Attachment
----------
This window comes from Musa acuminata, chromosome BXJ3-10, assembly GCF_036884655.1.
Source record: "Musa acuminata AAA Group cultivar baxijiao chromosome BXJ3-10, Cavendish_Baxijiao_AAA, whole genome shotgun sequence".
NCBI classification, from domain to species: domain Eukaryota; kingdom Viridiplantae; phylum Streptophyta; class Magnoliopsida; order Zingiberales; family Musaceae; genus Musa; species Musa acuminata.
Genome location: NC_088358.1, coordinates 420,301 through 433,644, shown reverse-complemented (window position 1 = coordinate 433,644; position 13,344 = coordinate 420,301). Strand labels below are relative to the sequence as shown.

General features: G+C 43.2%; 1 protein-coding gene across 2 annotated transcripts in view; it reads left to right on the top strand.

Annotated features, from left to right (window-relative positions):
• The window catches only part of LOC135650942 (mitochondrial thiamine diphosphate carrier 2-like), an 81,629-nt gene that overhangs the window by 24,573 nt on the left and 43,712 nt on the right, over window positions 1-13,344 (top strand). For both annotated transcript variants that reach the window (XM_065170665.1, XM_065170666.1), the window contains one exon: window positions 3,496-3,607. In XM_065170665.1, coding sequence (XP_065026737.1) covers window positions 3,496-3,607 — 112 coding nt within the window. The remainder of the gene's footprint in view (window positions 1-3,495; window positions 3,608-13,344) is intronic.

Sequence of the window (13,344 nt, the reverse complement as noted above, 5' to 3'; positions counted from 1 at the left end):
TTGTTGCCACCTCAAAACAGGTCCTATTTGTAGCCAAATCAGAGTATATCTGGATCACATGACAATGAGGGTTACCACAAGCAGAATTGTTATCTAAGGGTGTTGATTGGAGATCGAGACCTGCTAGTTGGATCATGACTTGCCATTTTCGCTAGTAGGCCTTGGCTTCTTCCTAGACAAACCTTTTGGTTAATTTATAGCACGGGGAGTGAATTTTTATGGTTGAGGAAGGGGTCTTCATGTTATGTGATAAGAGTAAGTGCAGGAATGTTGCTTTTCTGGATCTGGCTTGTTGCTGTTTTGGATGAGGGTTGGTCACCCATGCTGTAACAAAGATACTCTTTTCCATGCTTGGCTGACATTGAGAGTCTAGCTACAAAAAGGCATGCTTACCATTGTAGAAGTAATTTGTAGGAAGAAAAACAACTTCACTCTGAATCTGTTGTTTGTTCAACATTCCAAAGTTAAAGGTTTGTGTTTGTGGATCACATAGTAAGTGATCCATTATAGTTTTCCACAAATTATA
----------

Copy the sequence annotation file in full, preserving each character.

This window comes from Musa acuminata, chromosome BXJ3-10, assembly GCF_036884655.1.
Source record: "Musa acuminata AAA Group cultivar baxijiao chromosome BXJ3-10, Cavendish_Baxijiao_AAA, whole genome shotgun sequence".
NCBI classification, from domain to species: domain Eukaryota; kingdom Viridiplantae; phylum Streptophyta; class Magnoliopsida; order Zingiberales; family Musaceae; genus Musa; species Musa acuminata.
Genome location: NC_088358.1, coordinates 420,301 through 433,644, shown reverse-complemented (window position 1 = coordinate 433,644; position 13,344 = coordinate 420,301). Strand labels below are relative to the sequence as shown.

General features: G+C 43.2%; 1 protein-coding gene across 2 annotated transcripts in view; it reads left to right on the top strand.

Annotated features, from left to right (window-relative positions):
• The window catches only part of LOC135650942 (mitochondrial thiamine diphosphate carrier 2-like), an 81,629-nt gene that overhangs the window by 24,573 nt on the left and 43,712 nt on the right, over window positions 1-13,344 (top strand). For both annotated transcript variants that reach the window (XM_065170665.1, XM_065170666.1), the window contains one exon: window positions 3,496-3,607. In XM_065170665.1, coding sequence (XP_065026737.1) covers window positions 3,496-3,607 — 112 coding nt within the window. The remainder of the gene's footprint in view (window positions 1-3,495; window positions 3,608-13,344) is intronic.

Sequence of the window (13,344 nt, the reverse complement as noted above, 5' to 3'; positions counted from 1 at the left end):
TTGTTGCCACCTCAAAACAGGTCCTATTTGTAGCCAAATCAGAGTATATCTGGATCACATGACAATGAGGGTTACCACAAGCAGAATTGTTATCTAAGGGTGTTGATTGGAGATCGAGACCTGCTAGTTGGATCATGACTTGCCATTTTCGCTAGTAGGCCTTGGCTTCTTCCTAGACAAACCTTTTGGTTAATTTATAGCACGGGGAGTGAATTTTTATGGTTGAGGAAGGGGTCTTCATGTTATGTGATAAGAGTAAGTGCAGGAATGTTGCTTTTCTGGATCTGGCTTGTTGCTGTTTTGGATGAGGGTTGGTCACCCATGCTGTAACAAAGATACTCTTTTCCATGCTTGGCTGACATTGAGAGTCTAGCTACAAAAAGGCATGCTTACCATTGTAGAAGTAATTTGTAGGAAGAAAAACAACTTCACTCTGAATCTGTTGTTTGTTCAACATTCCAAAGTTAAAGGTTTGTGTTTGTGGATCACATAGTAAGTGATCCATTATAGTTTTCCACAAATTATA